Saturday, February 20, 2010

Gideon and the 300

I am sure that many of you have seen the movie, The 300, the story of 300 Spartans who defended the pass at Thermopylae against an overwhelming army of Persians in 480 BC. It is based on a historical event and it is considered one of the most remarkable military feats in history. Although the 300 inevitably lost the battle, they allowed the Greek city of Athens to evacuate and be spared from the revenge of the Persians who were defeated by the Athenians at the battle of Marathon. The Persian king, Xerxes (Ahasuerus), who led the Persian army, married Esther after returning from this invasion of Greece.

But I am not focusing on that event, but on another battle recorded in the book of Judges that occurred 700 years or so earlier. It is the story of Gideon and his 300 warriors who defeated an invading army against overwhelming odds. God had called Gideon to raise and lead an army to defeat the Midianites who had invaded Israel. Gideon called on the Israelites to defend their country and 32,000 men showed up. Then God told Gideon to send most of them home.

"The LORD said to Gideon, You have too many men for me to deliver Midian into their hands. In order that Israel may not boast against me that her own strength has saved her, announce now to the people, 'Anyone who trembles with fear may turn back and leave Mount Gilead.' So twenty-two thousand men left, while ten thousand remained. But the LORD said to Gideon, There are still too many men. Take them down to the water, and I will sift them out for you there. If I say, 'This one shall go with you,' he shall go; but if I say, 'This one shall not go with you,' he shall not go. So Gideon took the men down to the water. There the LORD told him, Separate those who lap the water with their tongues like a dog from those who kneel down to drink. Three hundred men lapped with their hands to their mouths. All the rest got down on their knees to drink. The LORD said to Gideon, With the three hundred men that lapped I will save you and give the Midians into your hands. Let all the other men go, each to his own place." Judges 7:2-7

First, God sent 22,000 home. Then He sent another 10,000 home, leaving only 300. Then those 300 defeated the Midianites in battle. It's a great story, but what lessons can we learn from it?

The first lesson we find in the passage above. If the Israelites had a military advantage, then they could boast of the victory themselves instead of giving God the credit and glory that was due Him. It needed to be obvious that God won the victory.
We must not take credit for the victories that God gives us. How prone we are to say the our faith or works has accomplished some good thing for God. No, it is God Who has done it and we have played a part in it.

Another lesson can derived from this as well. And that is the principle that God does not need everyone to accomplish any particular good work, even as something as big and important as delivering Israel from its oppressors. Now don't get me wrong, God needs all of us to do something for Him. We all have assignments from God. But we all have different assignments. He calls some to do one thing and others to do something else.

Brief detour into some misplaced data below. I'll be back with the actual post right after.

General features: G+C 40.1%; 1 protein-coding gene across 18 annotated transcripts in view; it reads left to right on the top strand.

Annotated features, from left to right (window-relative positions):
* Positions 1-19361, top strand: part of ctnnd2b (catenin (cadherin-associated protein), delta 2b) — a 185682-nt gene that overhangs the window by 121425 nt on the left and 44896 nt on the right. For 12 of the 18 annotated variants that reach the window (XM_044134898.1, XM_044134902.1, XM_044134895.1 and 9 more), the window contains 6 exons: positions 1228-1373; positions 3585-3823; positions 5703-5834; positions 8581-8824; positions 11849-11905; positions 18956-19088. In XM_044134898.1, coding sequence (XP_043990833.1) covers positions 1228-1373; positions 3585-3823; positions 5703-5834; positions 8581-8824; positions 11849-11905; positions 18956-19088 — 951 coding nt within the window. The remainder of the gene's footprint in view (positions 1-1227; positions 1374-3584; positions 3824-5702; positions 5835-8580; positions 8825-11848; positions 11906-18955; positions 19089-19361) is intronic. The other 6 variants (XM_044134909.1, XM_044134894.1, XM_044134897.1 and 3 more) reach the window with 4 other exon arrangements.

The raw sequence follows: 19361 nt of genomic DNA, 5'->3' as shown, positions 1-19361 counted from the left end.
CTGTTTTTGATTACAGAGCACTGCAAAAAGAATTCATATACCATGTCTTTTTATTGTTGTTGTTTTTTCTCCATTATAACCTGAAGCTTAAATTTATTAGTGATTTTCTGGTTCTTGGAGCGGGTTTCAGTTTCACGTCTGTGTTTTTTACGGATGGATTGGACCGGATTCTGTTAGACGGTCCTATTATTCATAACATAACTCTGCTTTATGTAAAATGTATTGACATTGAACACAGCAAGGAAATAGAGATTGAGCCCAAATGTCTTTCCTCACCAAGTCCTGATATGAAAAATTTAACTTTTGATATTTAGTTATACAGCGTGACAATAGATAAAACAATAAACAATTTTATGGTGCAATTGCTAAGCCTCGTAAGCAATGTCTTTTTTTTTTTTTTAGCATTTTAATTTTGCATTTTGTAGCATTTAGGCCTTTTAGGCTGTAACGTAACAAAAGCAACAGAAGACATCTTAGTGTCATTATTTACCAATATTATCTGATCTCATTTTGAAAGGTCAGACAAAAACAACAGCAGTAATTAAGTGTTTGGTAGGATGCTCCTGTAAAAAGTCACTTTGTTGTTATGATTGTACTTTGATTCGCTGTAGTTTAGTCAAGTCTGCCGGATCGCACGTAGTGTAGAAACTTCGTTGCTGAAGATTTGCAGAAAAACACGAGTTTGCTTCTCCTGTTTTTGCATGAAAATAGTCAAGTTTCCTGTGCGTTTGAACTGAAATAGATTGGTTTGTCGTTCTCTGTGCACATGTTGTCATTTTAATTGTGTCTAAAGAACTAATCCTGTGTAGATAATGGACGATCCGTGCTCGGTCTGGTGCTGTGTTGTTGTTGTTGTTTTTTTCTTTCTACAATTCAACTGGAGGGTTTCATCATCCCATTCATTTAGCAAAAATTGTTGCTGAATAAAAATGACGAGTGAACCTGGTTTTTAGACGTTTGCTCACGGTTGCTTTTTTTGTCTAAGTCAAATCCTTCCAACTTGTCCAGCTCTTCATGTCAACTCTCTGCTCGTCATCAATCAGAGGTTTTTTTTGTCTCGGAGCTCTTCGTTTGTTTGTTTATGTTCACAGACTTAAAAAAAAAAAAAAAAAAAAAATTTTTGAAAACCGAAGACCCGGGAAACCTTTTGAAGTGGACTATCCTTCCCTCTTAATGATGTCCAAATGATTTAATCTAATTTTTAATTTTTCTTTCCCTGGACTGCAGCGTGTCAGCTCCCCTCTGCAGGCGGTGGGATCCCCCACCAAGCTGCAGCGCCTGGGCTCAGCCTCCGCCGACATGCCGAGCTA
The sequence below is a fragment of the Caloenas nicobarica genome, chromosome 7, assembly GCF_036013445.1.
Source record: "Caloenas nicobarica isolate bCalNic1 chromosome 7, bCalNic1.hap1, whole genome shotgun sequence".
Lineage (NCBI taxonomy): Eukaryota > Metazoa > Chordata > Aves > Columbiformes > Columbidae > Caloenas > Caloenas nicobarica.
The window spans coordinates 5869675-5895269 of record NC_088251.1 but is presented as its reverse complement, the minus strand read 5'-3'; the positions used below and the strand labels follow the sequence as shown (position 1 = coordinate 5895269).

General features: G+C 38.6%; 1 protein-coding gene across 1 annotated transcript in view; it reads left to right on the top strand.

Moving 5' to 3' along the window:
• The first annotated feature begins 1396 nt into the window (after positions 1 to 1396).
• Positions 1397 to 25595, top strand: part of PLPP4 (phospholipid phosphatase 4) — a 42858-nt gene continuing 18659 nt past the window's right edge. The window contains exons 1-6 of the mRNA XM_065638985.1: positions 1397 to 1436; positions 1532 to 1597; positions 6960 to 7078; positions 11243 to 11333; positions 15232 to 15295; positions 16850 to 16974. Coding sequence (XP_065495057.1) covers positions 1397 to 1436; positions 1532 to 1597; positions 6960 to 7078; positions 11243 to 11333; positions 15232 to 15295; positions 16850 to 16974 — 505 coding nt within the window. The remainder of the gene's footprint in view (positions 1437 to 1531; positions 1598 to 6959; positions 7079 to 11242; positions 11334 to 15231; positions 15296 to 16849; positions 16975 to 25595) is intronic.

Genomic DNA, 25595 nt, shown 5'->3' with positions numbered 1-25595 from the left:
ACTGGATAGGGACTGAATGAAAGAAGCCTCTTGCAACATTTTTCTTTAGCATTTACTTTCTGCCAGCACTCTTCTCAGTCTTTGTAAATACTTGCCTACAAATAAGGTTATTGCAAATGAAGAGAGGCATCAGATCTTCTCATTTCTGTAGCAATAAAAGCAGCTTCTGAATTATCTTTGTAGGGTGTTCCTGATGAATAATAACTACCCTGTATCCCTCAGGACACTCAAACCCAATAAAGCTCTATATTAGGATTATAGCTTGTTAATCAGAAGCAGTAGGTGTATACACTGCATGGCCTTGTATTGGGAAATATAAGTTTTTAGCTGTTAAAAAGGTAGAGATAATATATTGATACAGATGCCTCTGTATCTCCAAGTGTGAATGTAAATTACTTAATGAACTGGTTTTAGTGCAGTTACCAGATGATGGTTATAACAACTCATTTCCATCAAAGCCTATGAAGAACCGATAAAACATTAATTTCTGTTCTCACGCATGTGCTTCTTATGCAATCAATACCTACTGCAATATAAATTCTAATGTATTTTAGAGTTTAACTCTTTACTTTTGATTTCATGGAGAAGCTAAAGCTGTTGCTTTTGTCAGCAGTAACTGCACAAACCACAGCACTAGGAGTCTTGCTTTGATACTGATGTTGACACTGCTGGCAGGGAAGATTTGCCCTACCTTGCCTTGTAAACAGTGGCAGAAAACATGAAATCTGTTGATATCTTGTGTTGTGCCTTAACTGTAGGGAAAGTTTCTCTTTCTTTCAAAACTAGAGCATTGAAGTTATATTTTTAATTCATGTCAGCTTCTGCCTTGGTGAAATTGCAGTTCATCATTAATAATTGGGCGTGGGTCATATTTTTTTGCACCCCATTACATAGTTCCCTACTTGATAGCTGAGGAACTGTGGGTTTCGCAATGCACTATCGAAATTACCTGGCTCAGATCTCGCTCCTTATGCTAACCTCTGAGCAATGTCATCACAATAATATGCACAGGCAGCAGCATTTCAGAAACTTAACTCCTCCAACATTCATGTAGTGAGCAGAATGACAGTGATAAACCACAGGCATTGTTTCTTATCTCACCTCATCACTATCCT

But I have noticed something that happens often in the church. Someone deeply cares about some important issue and, perhaps, is called by God to do something about it. They then try to recruit every Christian to fulfill their vision and help them with their ministry. However, not every Christian (or church or ministry) may be called to do that. I have heard time after time, though, that this particular issue is so important and so urgent that everyone needs to pull together to solve this problem. But it is simply not so.

God is the One who solves the problem. It is He who calls whom He wills to do something about it. It is He who gives them the strategy and wisdom and ability to accomplish the task. It is He who gets the glory. He is not going to bless our plan.

Now there are some things that God calls all Christians to do. We are all to pray for those in authority and government. We are to pray for one another. And as we pray about the bad things that we see, God will begin to prepare the way and call some to help Him bring deliverance and change where it is needed.

And God will not just work on one problem, but on all of them. He will call some to one task and others to the rest. He will give the leaders the vision and direction necessary to accomplish the task and He will provide others to help fulfill the vision. Some works will have many workers and some will have a few, but "nothing can hinder the LORD from saving, whether by many or by few" (1 Samuel 14:6).

I think that this tendency to recruit everyone to our good cause is the result of our focusing on our meager resources rather than on God and His abundant supply. We focus too much on the problem and not on the solution that God can bring. And we generally would not approach the problem the way that God would. Which one of us would have done what God told Gideon to do? God's ways are higher than our ways. His thoughts are higher than our thoughts. So let's do things His way and not our own. Let's get the victory from God and give Him the glory.

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